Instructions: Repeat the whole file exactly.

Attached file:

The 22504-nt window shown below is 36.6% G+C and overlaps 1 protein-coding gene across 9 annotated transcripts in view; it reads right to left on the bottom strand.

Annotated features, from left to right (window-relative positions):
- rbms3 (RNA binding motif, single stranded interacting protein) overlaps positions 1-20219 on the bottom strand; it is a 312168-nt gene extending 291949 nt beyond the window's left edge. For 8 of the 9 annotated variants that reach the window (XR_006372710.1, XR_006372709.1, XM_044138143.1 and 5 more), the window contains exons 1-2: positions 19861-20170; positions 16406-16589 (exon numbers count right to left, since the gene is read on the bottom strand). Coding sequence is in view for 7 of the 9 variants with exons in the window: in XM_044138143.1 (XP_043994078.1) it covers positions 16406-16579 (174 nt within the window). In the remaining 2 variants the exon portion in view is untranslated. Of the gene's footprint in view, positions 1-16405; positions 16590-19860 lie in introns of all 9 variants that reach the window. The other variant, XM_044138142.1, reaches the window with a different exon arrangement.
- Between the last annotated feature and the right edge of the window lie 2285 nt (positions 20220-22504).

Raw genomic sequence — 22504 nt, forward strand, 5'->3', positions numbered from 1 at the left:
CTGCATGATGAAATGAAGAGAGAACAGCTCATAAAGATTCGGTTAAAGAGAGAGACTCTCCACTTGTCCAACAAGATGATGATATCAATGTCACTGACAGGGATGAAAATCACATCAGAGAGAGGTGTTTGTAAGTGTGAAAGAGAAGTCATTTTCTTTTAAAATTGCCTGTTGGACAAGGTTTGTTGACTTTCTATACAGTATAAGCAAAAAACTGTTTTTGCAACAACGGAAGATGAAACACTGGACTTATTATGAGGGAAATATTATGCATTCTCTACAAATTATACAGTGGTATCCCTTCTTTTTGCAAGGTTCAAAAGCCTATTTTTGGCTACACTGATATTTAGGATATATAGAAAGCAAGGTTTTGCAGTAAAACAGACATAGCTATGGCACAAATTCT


The 22504-nt window shown below is 36.6% G+C and overlaps 1 protein-coding gene across 9 annotated transcripts in view; it reads right to left on the bottom strand.

Annotated features, from left to right (window-relative positions):
- rbms3 (RNA binding motif, single stranded interacting protein) overlaps positions 1-20219 on the bottom strand; it is a 312168-nt gene extending 291949 nt beyond the window's left edge. For 8 of the 9 annotated variants that reach the window (XR_006372710.1, XR_006372709.1, XM_044138143.1 and 5 more), the window contains exons 1-2: positions 19861-20170; positions 16406-16589 (exon numbers count right to left, since the gene is read on the bottom strand). Coding sequence is in view for 7 of the 9 variants with exons in the window: in XM_044138143.1 (XP_043994078.1) it covers positions 16406-16579 (174 nt within the window). In the remaining 2 variants the exon portion in view is untranslated. Of the gene's footprint in view, positions 1-16405; positions 16590-19860 lie in introns of all 9 variants that reach the window. The other variant, XM_044138142.1, reaches the window with a different exon arrangement.
- Between the last annotated feature and the right edge of the window lie 2285 nt (positions 20220-22504).

Raw genomic sequence — 22504 nt, forward strand, 5'->3', positions numbered from 1 at the left:
CTGCATGATGAAATGAAGAGAGAACAGCTCATAAAGATTCGGTTAAAGAGAGAGACTCTCCACTTGTCCAACAAGATGATGATATCAATGTCACTGACAGGGATGAAAATCACATCAGAGAGAGGTGTTTGTAAGTGTGAAAGAGAAGTCATTTTCTTTTAAAATTGCCTGTTGGACAAGGTTTGTTGACTTTCTATACAGTATAAGCAAAAAACTGTTTTTGCAACAACGGAAGATGAAACACTGGACTTATTATGAGGGAAATATTATGCATTCTCTACAAATTATACAGTGGTATCCCTTCTTTTTGCAAGGTTCAAAAGCCTATTTTTGGCTACACTGATATTTAGGATATATAGAAAGCAAGGTTTTGCAGTAAAACAGACATAGCTATGGCACAAATTCT